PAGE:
How Financial Innovation Benefits Society
Even though world trade imbalances and lax lending standards played a role in the Great Recession by causing increased household debt in developed counties and real-estate bubbles that burst, financial innovation is needed and a net positive to our society. In addition to providing valuable credit and risk diversification services to companies and households, financial innovation leads to increased GDP which in turn results in decreased poverty, increased life expectancy, and has bettered the everyday lives of millions.
Benefits of Financial Instruments
Financial instruments are a great benefit to society. Hedge funds for instance, are alternative investments that use pooled funds. These pooled funds are then invested using different strategies to maximize return for investors. These funds face less regulation than other types of investments, as they are only accessible to accredited investors. Hedge funds are particularly unique as they offer investors a chance at a higher return on their money than other investment vehicles such as mutual funds. Because often times hedge fund returns are uncorrelated with the stock market, they can serve as a diversifier for one’s portfolio, especially in times of increased market volatility, a down market or a recession. In addition to hedge funds, private equity is another financial instrument. Private equity includes both funds and investors that directly invest in private companies, or that engage in buyouts of public companies. This process enables companies to better exploit their potential. The capital that private equity firms and their funds provide allows companies to increase their development and remain independent. Moreover, private equity firms bring expertise and contacts to companies, which they can use to their advantage. This allows companies working with private equity firms to grow, innovate and become more competitive as a whole.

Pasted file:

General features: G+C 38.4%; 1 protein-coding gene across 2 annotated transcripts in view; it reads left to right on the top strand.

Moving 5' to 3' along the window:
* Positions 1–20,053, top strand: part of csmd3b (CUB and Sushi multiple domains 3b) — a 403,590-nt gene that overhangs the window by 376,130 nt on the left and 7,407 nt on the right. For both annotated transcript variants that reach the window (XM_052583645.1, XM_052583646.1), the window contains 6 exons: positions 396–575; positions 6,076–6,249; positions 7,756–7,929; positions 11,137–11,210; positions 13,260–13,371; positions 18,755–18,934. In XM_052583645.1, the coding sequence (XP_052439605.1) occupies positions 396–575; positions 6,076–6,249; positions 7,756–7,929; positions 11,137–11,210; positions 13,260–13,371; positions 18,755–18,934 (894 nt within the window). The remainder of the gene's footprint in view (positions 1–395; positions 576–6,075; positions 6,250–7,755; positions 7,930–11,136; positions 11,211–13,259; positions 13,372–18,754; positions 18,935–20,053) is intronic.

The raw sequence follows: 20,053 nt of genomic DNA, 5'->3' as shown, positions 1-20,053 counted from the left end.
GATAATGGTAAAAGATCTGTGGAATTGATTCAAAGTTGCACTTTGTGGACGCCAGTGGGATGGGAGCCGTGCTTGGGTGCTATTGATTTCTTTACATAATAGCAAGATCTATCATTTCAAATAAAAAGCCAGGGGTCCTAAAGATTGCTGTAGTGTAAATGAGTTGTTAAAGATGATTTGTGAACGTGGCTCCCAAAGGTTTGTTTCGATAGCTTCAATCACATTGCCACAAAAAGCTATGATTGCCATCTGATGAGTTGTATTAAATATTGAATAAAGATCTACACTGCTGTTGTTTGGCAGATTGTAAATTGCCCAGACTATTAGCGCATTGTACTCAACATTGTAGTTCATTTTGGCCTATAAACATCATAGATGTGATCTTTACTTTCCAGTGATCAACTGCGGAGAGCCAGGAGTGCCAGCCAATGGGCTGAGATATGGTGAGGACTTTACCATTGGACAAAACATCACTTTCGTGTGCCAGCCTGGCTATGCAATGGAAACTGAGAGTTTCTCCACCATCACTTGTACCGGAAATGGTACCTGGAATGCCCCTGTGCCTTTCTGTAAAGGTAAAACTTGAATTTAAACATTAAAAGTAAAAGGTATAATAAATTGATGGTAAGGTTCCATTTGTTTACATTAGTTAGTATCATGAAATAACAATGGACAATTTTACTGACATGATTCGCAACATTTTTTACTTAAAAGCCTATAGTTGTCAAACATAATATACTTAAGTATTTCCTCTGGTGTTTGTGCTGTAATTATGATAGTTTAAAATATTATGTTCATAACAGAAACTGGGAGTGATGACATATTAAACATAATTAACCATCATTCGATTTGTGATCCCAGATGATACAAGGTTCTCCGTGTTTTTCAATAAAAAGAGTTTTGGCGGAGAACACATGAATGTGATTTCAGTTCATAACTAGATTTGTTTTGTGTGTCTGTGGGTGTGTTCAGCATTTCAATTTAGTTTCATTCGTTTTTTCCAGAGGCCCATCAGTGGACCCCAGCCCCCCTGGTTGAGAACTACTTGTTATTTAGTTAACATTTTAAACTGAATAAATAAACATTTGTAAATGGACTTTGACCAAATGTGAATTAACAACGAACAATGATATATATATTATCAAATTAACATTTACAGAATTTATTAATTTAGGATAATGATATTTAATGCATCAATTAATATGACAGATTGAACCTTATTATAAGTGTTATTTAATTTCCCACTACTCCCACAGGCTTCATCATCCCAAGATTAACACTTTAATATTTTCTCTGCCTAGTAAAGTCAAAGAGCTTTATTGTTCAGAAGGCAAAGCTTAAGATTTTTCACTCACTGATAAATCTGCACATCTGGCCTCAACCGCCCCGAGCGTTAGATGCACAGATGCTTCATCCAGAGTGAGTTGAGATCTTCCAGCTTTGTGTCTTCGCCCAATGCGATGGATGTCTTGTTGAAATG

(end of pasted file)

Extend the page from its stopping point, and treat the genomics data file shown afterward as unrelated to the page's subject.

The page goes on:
Financial Innovation Leads to Increased GDP
Gross Domestic Product is a better measure now than ever for the well-being of today’s society. We use it to compare ourselves to nations across the globe to assess which countries are performing well and which are struggling. Now the question becomes how does GDP relate to the concept of financial innovation? A recent study at the University of Netherlands led by Thorsten Beck attempts to combat this question. It was found that financial innovation can and will stimulate countries economic growth (GDP) in different ways and aspects. Innovation takes into account the massive expansion of credit card usage, and also describes we how both interest rates and currency swaps can drive our society forward and boost GDP. All of this innovation gives companies and people an improved lifestyle that their ancestors could never achieve.
Innovation is a key factor in the development of a society. First of all, innovation along with investments and competition make up the backbone of the financial system. All three of these help us meet world needs and requirements, improve the efficiency of the financial system and social welfare, and also contribute to economic advancements across the globe. Additionally, innovations improve both the efficiency and equity of the financial services sector. Despite these enhancements in the financial services sector that innovation provides, this deregulation and innovation can contribute to fragility within the financial sector, and the potential for economies to have massive decreases during natural economic downturns or bear markets. While we as a society should consider the possible negative effects of financial innovation, the benefits in this case outweigh the potential side effects.